This year marks the 50th anniversary of the international naval cooperation agreements between Colombia and Jamaica. As part of this celebration, units of the Colombian Navy and the Jamaica Defence Force Coast Guard carried out training exercises off the Caribbean coast of Colombia in mid-November.
In the exercise, more than 110 military participants carried out activities based on the procedures and doctrine established by the North Atlantic Treaty Organization (NATO), such as those carried out during multinational maritime exercise UNITAS. These exercises seek to strengthen interoperability and favor the exchange of experiences among crew members to increase confidence and level of training in security, assistance, and control tasks at sea.
“These military personnel were in charge of carrying out formations at sea, communications and support maneuvers, and simulating possible emergencies on the high seas, among others, thus testing the capabilities of the ARC Almirante Padilla missile frigate and the Jamaican Navy ship HMJS Alexander Bustamante,” Colombian Navy Captain Octavio Alberto Gutiérrez Herrera, commander of the Specific Command of San Andrés and Providencia, told Diálogo. “Likewise, these maneuvers were commanded and controlled from the operations centers located in San Andrés and Kingston [Jamaica].”
The different exchanges between the Colombian Navy and the navies of other countries favor the collective creation of timely and adequate responses to the great global challenges in security and defense. Some of the practical utilities of this type of exercises have been applied in humanitarian transport operations such as the transfer of Jamaican fishermen who were caught in Colombian waters while carrying out illegal fishing activities aboard industrial vessels.
“In these cases [once the illegal fish has been] seized, the personnel was transported to Colombian coasts and after the corresponding controls and sanctions by Migration Colombia, they were transported to rendezvous points where they were handed over to Jamaican naval units, in coordination with the Foreign ministries of both countries,” Capt. Gutiérrez said. “Therefore, Jamaica represents a strategic ally for the country in order to continue generating actions to increase the control of maritime spaces and fishing activities in the region, so the intent, based on the policies of the national government, will be to maintain over time this type of naval exercise to maintain the highest level of training, in order to be a deterrent to transnational crimes that occur in the northern Caribbean.”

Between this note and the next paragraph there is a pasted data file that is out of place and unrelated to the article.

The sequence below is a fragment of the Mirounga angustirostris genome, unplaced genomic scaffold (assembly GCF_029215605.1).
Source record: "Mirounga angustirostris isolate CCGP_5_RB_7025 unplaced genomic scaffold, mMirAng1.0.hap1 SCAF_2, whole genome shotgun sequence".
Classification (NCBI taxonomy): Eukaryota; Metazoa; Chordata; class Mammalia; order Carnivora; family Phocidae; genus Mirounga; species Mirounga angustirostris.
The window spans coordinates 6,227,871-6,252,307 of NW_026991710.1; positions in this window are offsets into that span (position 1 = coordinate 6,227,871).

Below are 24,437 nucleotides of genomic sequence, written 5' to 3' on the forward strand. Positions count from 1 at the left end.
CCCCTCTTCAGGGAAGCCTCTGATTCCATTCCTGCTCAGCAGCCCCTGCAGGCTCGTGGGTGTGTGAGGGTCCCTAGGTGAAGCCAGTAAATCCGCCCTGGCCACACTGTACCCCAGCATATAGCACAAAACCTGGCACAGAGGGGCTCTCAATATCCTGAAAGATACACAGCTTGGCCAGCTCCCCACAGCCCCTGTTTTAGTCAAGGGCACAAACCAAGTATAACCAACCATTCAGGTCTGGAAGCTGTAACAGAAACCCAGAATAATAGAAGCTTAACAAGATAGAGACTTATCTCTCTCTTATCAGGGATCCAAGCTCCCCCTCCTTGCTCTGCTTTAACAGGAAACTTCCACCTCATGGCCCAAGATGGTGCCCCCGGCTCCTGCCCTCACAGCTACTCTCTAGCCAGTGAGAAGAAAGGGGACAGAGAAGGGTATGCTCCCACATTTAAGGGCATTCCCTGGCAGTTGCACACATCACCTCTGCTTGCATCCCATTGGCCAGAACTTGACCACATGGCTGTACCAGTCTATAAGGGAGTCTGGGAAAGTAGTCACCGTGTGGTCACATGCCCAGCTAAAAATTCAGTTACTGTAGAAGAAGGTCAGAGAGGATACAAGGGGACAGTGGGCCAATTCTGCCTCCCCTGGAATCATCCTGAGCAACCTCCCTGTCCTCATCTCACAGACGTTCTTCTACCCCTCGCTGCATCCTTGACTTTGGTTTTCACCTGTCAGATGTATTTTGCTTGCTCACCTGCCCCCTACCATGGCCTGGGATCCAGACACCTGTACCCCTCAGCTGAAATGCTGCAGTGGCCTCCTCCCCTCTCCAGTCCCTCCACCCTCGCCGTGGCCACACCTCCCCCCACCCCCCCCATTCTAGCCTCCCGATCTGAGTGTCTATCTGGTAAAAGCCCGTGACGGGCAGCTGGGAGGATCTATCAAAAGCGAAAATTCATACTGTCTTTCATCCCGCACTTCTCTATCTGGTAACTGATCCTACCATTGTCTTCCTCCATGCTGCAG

The strategic objective of this type of combined exercises with other nations is to contribute to ensuring free navigation and use of maritime communication channel for ships of all flags in international waters. Deterring and mitigating the different scourges and threats to the security of both nations, narcotrafficking crimes, illegal predatory fishing, protecting species and ecosystems, ensuring the sovereignty of maritime borders, and enforcing international treaties, are among other goals.
“Basically, these different exchanges between the Colombian Navy and the navies of other countries contribute to the collective construction of timely and adequate responses to the great global challenges in security and defense mentioned above; for this, we will always seek to strengthen the procedures established for the development of the different constitutional missions of both countries,” Capt. Gutiérrez concluded.